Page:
Ten Things You Need to Know About Gold ETFs

ETF Trends

Gold prices have fallen below $1,700 an ounce but ETFs tracking the precious metal are on track for another year of gains in 2012.

There are many reasons why gold ETFs could do well in 2013, assuming the world doesn’t come to an end Friday when the Mayan calendar terminates. Central banks are continuing their monetary easing programs, Europe’s debt crisis isn’t going away and the U.S. could face fallout over the fiscal cliff.

SPDR Gold Shares (GLD) , the largest gold ETF, has gained 6.6% year-to-date. Gold futures were trading around $1,667 per ounce Wednesday.

“Your more paranoid (or bearish) friends might tell you that these gains … signal a gold market flush with investors seeking to shore up against some kind of apocalyptic [U.S. dollar] disaster,” Nicholas Colas, Chief Market Strategist for ConvergEx Group, wrote in a recent note.

As the fiscal cliff looms, “it’s easy to get sucked into that idea: consumers see an impending threat to their hard-earned money and buy gold to hedge against a myriad of potential policy mistakes. But don’t be so quick to jump on the bandwagon. There are quite a few things about gold that not many of us know – particularly those ‘doomsday preppers.’” [Fiscal Cliff Talks Dominate Gold ETFs]

Colas points out 10 other factors that have helped support gold prices:

  1. Emerging market demand. In the third quarter, India’s consumer demand was 223.1 tons and Greater China, including China, Hong Kong and Taiwan, hit 185.1 tons. The current 38 ton gap has narrowed 71% since the third quarter of 1997. “Gold is, at least partially, an emerging market play,” Colas said.
  2. China. “Gold is one of those rare products that China actually imports,” Colas added.
  3. Central banks. The U.S. sits on 8,333 tons of gold, India 557.7 tons, Netherlands 612.5 tons, Japan 765.2 tons, China 1,054.1 tons and France 2,435.4 tons, to name a few.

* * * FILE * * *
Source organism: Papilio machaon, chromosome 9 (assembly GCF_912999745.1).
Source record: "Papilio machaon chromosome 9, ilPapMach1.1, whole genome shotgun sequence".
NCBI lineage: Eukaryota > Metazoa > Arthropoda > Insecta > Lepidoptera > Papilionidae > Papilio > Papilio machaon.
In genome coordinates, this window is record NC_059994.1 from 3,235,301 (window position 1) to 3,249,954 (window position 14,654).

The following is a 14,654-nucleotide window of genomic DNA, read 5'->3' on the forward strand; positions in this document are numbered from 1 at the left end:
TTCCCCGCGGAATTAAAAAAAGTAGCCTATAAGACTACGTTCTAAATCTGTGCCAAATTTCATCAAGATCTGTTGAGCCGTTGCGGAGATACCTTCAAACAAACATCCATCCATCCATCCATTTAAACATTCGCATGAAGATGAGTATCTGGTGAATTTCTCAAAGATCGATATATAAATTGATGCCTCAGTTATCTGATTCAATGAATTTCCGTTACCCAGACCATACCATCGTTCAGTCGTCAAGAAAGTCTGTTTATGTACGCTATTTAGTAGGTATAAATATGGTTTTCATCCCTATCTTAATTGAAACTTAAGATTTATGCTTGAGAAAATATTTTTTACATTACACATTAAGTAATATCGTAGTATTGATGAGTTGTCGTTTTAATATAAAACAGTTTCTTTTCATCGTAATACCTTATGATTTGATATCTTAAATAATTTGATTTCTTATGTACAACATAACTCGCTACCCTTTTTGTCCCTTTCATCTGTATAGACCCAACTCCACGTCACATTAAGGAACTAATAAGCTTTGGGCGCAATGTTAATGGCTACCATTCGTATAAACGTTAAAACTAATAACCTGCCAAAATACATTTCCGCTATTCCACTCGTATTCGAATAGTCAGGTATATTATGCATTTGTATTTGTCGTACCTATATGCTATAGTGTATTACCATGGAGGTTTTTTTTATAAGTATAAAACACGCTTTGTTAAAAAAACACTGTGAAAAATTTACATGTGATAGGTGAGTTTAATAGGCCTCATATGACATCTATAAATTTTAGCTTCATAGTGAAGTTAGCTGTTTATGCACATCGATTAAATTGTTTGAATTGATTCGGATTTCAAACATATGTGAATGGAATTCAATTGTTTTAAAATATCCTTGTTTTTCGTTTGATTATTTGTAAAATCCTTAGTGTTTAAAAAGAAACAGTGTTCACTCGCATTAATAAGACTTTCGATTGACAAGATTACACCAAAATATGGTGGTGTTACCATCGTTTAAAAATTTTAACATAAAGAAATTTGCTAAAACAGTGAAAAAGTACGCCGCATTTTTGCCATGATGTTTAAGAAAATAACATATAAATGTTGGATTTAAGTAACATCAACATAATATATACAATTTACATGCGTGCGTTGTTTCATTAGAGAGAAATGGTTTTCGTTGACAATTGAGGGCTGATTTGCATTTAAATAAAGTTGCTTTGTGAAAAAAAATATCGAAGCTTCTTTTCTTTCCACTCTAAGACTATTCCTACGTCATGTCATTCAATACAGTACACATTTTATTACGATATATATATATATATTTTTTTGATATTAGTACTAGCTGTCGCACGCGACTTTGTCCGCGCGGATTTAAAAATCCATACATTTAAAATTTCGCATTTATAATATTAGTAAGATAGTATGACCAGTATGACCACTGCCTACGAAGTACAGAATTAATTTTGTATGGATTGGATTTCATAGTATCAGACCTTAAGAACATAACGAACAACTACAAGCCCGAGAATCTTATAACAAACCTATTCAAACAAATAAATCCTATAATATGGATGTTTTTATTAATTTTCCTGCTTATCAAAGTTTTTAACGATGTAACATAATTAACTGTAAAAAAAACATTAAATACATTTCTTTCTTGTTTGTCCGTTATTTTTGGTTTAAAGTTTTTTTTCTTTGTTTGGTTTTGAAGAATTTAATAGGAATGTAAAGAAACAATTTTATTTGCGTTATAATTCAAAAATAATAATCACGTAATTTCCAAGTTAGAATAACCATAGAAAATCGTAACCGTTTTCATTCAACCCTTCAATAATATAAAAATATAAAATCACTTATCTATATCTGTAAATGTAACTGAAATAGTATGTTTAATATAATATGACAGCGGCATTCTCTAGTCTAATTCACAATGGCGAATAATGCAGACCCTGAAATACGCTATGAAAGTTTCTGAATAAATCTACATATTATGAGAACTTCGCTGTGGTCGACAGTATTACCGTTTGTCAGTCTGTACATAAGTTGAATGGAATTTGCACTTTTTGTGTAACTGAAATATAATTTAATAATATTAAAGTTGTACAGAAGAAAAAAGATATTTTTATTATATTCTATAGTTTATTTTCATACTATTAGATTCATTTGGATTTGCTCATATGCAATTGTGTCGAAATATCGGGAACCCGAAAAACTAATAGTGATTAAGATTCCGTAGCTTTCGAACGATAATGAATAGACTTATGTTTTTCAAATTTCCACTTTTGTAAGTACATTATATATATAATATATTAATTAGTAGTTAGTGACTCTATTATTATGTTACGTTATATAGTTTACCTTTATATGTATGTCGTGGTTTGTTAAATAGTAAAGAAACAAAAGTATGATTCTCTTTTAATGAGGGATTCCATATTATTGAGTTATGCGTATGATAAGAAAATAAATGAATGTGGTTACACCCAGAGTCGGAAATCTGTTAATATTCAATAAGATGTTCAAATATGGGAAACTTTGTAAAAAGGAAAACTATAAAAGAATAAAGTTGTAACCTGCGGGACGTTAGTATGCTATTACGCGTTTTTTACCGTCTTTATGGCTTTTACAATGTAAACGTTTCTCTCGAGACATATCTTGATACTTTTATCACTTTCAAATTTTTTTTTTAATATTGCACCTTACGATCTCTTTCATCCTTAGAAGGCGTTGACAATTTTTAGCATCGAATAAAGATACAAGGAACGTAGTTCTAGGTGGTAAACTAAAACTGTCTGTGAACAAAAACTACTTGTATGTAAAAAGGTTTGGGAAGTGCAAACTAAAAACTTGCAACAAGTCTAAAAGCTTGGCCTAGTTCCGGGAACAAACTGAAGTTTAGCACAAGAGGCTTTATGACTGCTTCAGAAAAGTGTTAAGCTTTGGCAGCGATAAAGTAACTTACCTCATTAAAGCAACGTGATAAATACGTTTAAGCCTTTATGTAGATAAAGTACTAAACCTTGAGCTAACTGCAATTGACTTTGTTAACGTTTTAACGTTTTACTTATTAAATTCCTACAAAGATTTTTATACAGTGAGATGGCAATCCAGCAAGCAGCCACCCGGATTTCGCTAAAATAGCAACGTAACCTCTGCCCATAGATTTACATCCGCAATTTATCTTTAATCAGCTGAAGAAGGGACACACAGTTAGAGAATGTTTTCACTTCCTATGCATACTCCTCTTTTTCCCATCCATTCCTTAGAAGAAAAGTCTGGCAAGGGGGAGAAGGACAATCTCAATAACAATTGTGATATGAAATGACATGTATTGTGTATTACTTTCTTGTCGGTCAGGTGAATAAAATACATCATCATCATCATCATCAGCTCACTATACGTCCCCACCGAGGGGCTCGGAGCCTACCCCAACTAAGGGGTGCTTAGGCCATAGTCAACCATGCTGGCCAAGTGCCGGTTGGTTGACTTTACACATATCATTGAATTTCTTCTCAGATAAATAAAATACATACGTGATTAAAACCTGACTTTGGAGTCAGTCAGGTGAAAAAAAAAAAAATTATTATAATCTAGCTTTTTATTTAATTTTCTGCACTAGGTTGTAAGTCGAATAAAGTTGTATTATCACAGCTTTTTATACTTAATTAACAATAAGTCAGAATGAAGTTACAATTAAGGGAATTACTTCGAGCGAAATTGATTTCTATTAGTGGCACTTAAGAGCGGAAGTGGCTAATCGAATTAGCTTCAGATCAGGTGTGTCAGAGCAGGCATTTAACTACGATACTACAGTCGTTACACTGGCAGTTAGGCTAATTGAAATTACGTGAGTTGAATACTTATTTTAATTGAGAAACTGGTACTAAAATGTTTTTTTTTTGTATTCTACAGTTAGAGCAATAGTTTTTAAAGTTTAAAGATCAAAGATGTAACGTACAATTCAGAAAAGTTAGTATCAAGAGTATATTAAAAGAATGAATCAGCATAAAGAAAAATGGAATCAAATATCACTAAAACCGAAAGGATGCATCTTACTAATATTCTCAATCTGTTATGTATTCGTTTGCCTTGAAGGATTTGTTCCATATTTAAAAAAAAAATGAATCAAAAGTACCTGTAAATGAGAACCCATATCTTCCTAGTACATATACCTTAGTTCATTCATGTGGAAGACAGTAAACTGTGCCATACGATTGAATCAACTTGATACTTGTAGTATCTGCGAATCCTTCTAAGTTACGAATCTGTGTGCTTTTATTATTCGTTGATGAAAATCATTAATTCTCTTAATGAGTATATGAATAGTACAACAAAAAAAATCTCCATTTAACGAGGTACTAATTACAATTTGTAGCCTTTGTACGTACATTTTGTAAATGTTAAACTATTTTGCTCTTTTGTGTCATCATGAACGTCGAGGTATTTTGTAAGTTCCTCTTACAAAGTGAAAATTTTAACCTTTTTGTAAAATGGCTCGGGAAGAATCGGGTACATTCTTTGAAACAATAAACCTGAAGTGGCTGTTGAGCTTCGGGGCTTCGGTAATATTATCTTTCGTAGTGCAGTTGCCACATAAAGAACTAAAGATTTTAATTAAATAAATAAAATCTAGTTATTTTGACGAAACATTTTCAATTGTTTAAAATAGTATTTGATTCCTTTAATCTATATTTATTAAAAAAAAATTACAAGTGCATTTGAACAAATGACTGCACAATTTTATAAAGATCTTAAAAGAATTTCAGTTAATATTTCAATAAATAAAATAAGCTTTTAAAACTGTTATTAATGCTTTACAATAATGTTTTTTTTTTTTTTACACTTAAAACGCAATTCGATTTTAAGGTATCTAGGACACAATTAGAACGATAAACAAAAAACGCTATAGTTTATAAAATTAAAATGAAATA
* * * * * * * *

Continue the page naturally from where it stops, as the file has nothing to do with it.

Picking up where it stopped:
4. Investment demand. Jewelry made up 78.5% of total demand in 2002. In the third quarter of 2012, jewelry demand was 59.9% while investments accounted for the other 40.1%. According to the World Gold Council, 91% of European gold demand was in physical investment vehicles over the third quarter as a safe hedge against the euro currency.
  5. Exchange traded funds. ETFs are the fastest growing market for gold demand, increasing 58% over the year ended in the third quarter 2012. [Why Gold ETF Holdings are a Leading Indicator]
  6. Supply. While 171,300 tons of gold has been extracted since mining began, the U.S. geological society estimates that about 51,000 tons still sit underground and the World Gold Council expects about 730 tons mined each year.
  7. Inflation. Gold has appreciated from $18.92 in 1911 to over $1,700 in 2012. “With that kind of track record, gold remains a valuable hedge against government-sponsored inflation,” Colas said.
  8. Diversification. Gold is that rare investment product which is historically uncorrelated to financial assets.
  9. Recyclable. Around 40% of total supply is recycled gold in 2012. “Every piece of gold jewelry, every coi, every ingot ever produced still has value,” Colas added.
  10. Gold standard? “Any chatter about a new ‘Gold standard’ is likely premature,” Colas said. Total global gold at today’s price is valued at around $10 trillion, whereas the U.S. government is sitting on $16.5 trillion in debt.

“All in all the case for gold in 2013 looks pretty bullish, whether you’re buying for high returns or in preparation for Armageddon. A historical upward trend and increasing demand for the precious metal makes a good case for buying, though I wouldn’t be worried about resource scarcity and the replacement of national currency just yet,” the strategist concluded.

For more information on gold, visit our gold category.

Max Chen contributed to this article.

Full disclosure: Tom Lydon’s clients own GLD.

The opinions and forecasts expressed herein are solely those of Tom Lydon, and may not actually come to pass. Information on this site should not be used or construed as an offer to sell, a solicitation of an offer to buy, or a recommendation for any product.

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